Home Conferences Journalists, scientists, whistle blowers and governments: Who are the truth-tellers now?

Journalists, scientists, whistle blowers and governments: Who are the truth-tellers now?

It’s a common trope of the disaster film to start with a government ignoring the scientists, just before the meteor, the volcano, the earthquake or the pandemic strikes. What the scientists have to say is often not what the government wants to hear. This is why it is often so important for journalists to amplify the voices of scientists. What happens when governments implement new laws that make any reporting on the Covid-19 virus except messages that come directly from government itself illegal?

Internews has just released a report that shows how journalists have been muzzled all over Southern Africa, and how these new laws have particularly affected any investigative journalism into conditions at hospitals and infection numbers.

It appears that similar laws are being implemented all over the African continent. Restrictions around the spreading of fake news on the pandemic may be important to limit conspiracy theories, but they also have a chilling effect on journalism. And what responsibility do journalists have to work with scientists to understand the science to actively debunk conspiracy theories?

In this, our second ‘free’ webinar brought to you by Highway Africa (HA) and Rhodes University’s School of Journalism and Media Studies in the past two months, we bring you voices from across North, West and Southern Africa.

These are journalists and researchers who will paint a picture of what it is like reporting on the pandemic, but also considering ideas (what sort of ideas? Developmental? I think you need to be more specific here) for the post-Covid era, and how journalists should relate to scientists on the continent in the longer term.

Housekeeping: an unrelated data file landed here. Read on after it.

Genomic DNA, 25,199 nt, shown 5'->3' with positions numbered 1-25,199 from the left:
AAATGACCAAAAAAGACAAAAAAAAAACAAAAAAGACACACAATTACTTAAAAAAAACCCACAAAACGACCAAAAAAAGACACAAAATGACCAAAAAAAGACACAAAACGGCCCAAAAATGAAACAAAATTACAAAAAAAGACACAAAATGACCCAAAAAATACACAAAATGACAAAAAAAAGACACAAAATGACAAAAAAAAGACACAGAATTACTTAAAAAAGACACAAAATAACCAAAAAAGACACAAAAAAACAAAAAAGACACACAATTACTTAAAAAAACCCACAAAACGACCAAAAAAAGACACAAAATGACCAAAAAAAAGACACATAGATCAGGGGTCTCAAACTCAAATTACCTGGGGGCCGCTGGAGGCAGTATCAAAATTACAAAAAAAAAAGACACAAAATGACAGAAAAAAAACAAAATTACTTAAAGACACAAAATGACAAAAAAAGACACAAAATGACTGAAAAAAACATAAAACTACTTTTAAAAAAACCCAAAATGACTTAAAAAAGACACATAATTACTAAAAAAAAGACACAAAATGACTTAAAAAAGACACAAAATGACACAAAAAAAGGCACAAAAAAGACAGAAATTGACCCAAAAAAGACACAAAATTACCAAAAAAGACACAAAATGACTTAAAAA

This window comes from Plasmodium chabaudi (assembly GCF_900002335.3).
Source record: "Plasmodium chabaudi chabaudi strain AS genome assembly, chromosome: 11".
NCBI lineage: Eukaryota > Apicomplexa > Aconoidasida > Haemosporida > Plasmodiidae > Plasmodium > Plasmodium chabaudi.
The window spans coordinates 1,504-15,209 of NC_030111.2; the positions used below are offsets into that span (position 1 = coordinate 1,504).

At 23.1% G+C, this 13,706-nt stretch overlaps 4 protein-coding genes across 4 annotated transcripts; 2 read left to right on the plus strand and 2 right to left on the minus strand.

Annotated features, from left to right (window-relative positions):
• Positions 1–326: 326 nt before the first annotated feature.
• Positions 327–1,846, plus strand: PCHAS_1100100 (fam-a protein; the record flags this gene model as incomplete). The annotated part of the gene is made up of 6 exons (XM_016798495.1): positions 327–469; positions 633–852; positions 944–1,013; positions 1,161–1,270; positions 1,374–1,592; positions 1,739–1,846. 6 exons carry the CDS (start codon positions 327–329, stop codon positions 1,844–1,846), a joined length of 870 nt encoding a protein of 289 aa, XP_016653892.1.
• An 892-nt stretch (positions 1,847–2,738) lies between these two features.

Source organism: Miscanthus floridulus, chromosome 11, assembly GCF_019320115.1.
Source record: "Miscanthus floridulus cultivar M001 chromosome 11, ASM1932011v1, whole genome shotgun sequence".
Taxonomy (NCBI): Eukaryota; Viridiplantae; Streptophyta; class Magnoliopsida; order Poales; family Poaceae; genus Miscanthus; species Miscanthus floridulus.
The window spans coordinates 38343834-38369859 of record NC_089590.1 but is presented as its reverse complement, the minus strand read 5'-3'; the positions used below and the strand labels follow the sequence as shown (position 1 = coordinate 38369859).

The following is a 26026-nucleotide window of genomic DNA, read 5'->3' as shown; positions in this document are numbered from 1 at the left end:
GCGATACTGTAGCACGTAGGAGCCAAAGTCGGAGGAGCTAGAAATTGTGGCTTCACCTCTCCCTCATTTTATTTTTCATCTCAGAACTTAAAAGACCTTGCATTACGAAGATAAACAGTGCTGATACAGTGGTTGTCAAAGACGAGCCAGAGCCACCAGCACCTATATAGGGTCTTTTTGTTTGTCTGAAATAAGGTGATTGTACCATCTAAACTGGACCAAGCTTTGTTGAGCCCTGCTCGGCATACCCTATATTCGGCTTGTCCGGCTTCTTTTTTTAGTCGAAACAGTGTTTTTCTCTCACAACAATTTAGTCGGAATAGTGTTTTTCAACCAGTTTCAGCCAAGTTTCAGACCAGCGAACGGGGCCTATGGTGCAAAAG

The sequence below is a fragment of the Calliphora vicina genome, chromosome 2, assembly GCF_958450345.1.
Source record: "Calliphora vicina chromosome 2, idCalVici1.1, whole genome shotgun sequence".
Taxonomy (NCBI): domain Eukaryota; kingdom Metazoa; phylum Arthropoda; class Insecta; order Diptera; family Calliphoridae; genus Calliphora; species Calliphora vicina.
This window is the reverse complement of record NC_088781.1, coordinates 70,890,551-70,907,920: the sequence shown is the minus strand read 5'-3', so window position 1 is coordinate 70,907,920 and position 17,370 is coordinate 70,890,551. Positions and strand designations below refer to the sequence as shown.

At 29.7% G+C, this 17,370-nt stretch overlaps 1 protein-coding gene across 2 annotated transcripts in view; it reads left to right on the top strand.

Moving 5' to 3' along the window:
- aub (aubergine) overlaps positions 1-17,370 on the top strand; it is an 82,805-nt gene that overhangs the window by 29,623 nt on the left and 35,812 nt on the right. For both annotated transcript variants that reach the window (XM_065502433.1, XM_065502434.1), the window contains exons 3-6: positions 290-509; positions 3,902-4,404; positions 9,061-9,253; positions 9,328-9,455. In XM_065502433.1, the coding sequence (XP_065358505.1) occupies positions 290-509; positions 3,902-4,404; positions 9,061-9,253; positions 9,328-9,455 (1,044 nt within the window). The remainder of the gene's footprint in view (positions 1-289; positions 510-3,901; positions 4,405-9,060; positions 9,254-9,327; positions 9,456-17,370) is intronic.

HA, set up by Rhodes University 24 years ago, is Africa’s biggest and oldest conference series for journalists and media workers from across the continent. Over the years, it has brought together thousands of media people to chart the future of Africa’s media and journalism and has been a key networking platform for them.

These webinar series are a prelude to the HA annual conference that is scheduled to be held next year. The conference could not be staged this year because of Covid-19 travel restrictions by all governments across the world.

The event is finished.


Aug 05 2020


12:00 - 13:30


Highway Africa


Highway Africa
+27 46 603 8949

The Highway Africa Conference is a project of Rhodes University (Grahamstown, South Africa). The 24-year old event is supported by a variety of partners including Government, corporate South Africa and development agencies. The key focus is the impact of digital technologies (internet and mobile) on journalism and the media and, by extension, society.